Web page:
Among the people who long ago saw nature as reasonable, as having a plan, as being at one with art, was Shakespeare. Perhaps the most noted reconciliation of nature and art, spontaneity and consciousness, impulse and plan is in these lines from The Winter's Tale—Polixenes is talking to Perdita, who has been giving her mind to flowers. [The word mean in the passage means method.]

                             Say there be;
Yet Nature is made better by no mean
But Nature makes that mean; so, over that art
Which you say adds to Nature, is an art
That Nature makes. [4.4]

We are in the grand world of Shakespearean verse and Perdita and flowers, but these Elizabethan or Jacobean lines say something cohering with what Freud said later. Plan and spontaneity, for good or evil, for a personal or impersonal cause, exist at once and explain each other. And the words of Polixenes comment valuably on Tintoretto and on the abandonment of Indian art hundreds of years ago.

Goethe Sustains Shakespeare

Goethe, in a sonnet of 1802, "Natur und Kunst," sustains Shakespeare as to the oneness of nature and art, spontaneity and order. Goethe in German uses the same words Shakespeare uses in English—nature and art. The relations of Natur und Kunst centrally mattered with the German romantics; and they mattered with English, French, Italian, Russian romantics. (Pushkin and Lermontov's lives commented on Natur und Kunst.)

     I quote some lines from Goethe's sonnet:

And both seem equally to draw me to them...
And when we first, in considered hours,
Have bound ourselves, with spirit and eagerness, to art,
Nature, free, can once more glow in our hearts...

Who wishes to be great, must gather himself precisely;
The master first shows himself in restriction,
And only law can give us freedom.5

     It will be seen from Goethe's lines that the problem of spontaneity and contrivance, impulse and thought, is related to the permeating problem of Freedom and Discipline. It is likely that if—as Goethe says—law becomes one with "nature, free" when art is honored, spontaneity and contrivance will also be in a state of oneness.

Walt Whitman Too

Whitman found art in the spontaneous ways of animals and plants and all else. If there was anybody who saw spontaneity and plan as one, it was the author of "Out of the Cradle Endlessly Rocking." Here is what he says in the preface to Leaves of Grass:

To carry on the heave of impulse and pierce intellectual depths and give all subjects their articulations are powers neither common nor very uncommon. But to speak in literature with the perfect rectitude and insouciance of the movements of animals and the unimpeachableness of the sentiment of trees in the woods and grass by the roadside is the flawless triumph of art.6

These words are Shakespearean, Goethean, Coleridgean, but they have in them the 1855 Whitman quality, the Whitman historical specificity.

     The poet blithely goes on unifying the way of the poet with graygulls, blood horses, sunflowers, moon and sun. And these are reality's successes as spontaneity and form as one.

You shall not contemplate the flight of the graygull over the bay or the mettlesome action of the blood horse or the tall leaning of sunflowers on their stalk or the appearance of the sun journeying through heaven or the appearance of the moon afterward with any more satisfaction than you shall contemplate him.

     Yet Whitman was interested in prosody. Words well arranged were along with the "leaning sunflower" in bright, thoughtful reality.

     The musical poetic line, the well-made poetic line, in Whitman's mind went with "the appearance of the sun."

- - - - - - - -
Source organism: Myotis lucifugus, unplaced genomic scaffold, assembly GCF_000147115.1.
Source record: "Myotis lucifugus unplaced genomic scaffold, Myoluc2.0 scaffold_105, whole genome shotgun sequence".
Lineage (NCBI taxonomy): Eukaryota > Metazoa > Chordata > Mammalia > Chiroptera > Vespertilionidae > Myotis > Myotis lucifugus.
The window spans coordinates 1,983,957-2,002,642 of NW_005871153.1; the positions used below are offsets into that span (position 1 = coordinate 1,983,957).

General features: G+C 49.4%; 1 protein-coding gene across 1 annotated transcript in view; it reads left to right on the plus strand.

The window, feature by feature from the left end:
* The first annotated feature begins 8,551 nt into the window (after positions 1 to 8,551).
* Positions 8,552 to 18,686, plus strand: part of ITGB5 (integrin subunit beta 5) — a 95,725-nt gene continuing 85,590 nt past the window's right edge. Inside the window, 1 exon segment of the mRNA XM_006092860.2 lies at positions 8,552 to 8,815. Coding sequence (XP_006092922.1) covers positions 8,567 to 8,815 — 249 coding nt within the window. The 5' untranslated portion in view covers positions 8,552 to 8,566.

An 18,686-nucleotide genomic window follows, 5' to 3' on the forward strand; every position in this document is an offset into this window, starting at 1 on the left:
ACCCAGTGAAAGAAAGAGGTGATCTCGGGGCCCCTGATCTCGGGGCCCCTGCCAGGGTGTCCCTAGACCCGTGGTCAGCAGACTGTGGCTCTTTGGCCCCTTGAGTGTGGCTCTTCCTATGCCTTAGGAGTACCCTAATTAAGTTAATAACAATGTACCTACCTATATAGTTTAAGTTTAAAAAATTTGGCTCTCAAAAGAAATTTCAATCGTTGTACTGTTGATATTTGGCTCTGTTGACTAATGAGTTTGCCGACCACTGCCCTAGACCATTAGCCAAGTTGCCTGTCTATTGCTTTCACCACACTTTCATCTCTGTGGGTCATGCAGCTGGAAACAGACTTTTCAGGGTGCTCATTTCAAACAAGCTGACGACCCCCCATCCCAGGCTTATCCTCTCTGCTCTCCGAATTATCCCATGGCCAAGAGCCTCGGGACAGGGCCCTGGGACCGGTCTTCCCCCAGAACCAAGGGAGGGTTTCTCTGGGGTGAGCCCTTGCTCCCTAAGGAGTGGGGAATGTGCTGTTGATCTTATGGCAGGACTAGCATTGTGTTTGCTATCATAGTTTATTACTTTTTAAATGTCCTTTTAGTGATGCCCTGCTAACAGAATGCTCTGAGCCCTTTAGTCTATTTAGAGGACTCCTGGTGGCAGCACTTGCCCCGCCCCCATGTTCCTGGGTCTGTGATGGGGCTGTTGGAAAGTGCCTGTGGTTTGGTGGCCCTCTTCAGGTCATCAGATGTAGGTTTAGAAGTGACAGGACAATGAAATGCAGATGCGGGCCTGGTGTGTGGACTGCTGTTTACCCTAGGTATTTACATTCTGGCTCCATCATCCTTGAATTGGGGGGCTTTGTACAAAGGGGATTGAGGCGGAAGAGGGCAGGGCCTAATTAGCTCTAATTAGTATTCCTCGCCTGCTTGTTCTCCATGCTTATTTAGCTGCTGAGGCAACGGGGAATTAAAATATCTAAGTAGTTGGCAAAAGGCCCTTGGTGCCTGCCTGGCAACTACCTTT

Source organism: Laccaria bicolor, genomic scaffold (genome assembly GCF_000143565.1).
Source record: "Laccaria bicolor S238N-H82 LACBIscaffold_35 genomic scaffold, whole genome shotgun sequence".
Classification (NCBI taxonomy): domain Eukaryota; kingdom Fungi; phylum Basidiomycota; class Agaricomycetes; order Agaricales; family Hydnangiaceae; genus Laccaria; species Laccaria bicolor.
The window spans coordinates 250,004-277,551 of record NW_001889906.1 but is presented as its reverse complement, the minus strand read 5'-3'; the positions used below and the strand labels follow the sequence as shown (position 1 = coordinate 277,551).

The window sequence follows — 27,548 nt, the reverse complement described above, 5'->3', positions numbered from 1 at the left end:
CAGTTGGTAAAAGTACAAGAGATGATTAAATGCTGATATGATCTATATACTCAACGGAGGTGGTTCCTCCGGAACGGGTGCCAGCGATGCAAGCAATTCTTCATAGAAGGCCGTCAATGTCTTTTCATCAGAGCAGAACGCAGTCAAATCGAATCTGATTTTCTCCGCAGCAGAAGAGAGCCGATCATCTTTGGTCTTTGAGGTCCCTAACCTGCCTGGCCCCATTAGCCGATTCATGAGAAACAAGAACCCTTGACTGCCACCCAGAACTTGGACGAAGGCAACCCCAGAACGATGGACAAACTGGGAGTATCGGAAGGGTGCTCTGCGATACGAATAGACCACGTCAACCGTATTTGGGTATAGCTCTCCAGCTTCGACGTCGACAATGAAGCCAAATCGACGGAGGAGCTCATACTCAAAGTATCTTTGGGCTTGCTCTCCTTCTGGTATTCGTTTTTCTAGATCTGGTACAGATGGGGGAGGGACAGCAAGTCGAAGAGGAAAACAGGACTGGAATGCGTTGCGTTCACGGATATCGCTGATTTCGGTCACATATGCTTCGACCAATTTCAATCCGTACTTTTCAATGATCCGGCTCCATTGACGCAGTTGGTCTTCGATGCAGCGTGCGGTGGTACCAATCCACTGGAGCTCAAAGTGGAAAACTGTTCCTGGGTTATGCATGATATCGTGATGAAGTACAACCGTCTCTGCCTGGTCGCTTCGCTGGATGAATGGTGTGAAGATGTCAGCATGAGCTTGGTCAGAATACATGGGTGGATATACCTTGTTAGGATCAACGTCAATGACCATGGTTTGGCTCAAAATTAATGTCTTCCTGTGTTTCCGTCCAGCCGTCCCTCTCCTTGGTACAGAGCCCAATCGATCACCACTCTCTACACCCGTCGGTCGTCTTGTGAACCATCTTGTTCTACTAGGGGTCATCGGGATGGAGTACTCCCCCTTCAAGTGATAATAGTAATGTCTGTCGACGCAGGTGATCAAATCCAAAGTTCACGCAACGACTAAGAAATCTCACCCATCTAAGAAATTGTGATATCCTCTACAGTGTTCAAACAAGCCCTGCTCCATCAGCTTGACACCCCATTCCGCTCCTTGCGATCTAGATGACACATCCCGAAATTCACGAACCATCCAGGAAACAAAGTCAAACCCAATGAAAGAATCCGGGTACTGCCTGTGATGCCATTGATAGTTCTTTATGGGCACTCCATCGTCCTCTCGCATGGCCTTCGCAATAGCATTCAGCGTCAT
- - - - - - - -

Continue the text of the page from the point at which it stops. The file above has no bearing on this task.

It could not be otherwise, for in accordance with the Theory of Opposites, what art sees by means of an individual, is Reality already being, having, and showing Spontaneity and Contrivance. And if reality shows Spontaneity and Contrivance, every instance of reality does.    


1 Giorgio Vasari, The Lives of the Painters, Sculptors, & Architects (NY: Everyman's Library, 1927), IV, 23.
2 John Ruskin, The Relation between Michael Angelo and Tintoret ( London , 1872), as quoted in Esther Singleton, Great Pictures (NY: Dodd, Mead & Co., 1902), p. 112.
3L'Art indien, l'art chinois (Paris: Flammarion, 1928), p. 5. The passage was quoted by Mr. Siegel in the original French. In the present publication, a translation has been substituted.
4The Interpretation of Dreams, Chap. VII, in The Basic Writings of Sigmund Freud (NY: Modern Library, 1938), p. 483.
5This literal translation is by Mr. Siegel.

6Preface to the 1855 edition of Leaves of Grass.

Aesthetic Realism is based on these principles, stated by Eli Siegel:

1.  The deepest desire of every person is to like the world on an honest or accurate basis.

2.  The greatest danger for a person is to have contempt for the world and what is in it .... Contempt can be defined as the lessening of what is different from oneself as a means of self-increase as one sees it.

3.  All beauty is a making one of opposites, and the making one of opposites is what we are going after in ourselves.

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Lord Byron | Harry Potter  |  Sherlock Holmes
Robert Burns  |  The 'criticism' of John Keats
Racism & Its Solution

Aesthetic Realism Resources
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Friends of Aesthetic Realism—Countering the Lies

Art and Literature
The Terrain Gallery / Aesthetic Realism Foundation
The Place of Aesthetic Realism in Culture & Literature

Two Teachers Speak on a Class Taught by Ellen Reiss
The Aesthetic Realism Teaching Method
Lesson Plans in Diverse Subjects
Teaching Indian Culture in the United States:
The Aesthetic Realism Method

Further Resources:
Essays and News Pieces about Aesthetic Realism
Photographic Education: the Aesthetic Realism Viewpoint
A New Perspective for Anthropology: The Aesthetic Realism Method
Self-Expression and What Interferes: an Aesthetic Realism Discussion
John Singer Sargent's Madame X, an Aesthetic Realism Discussion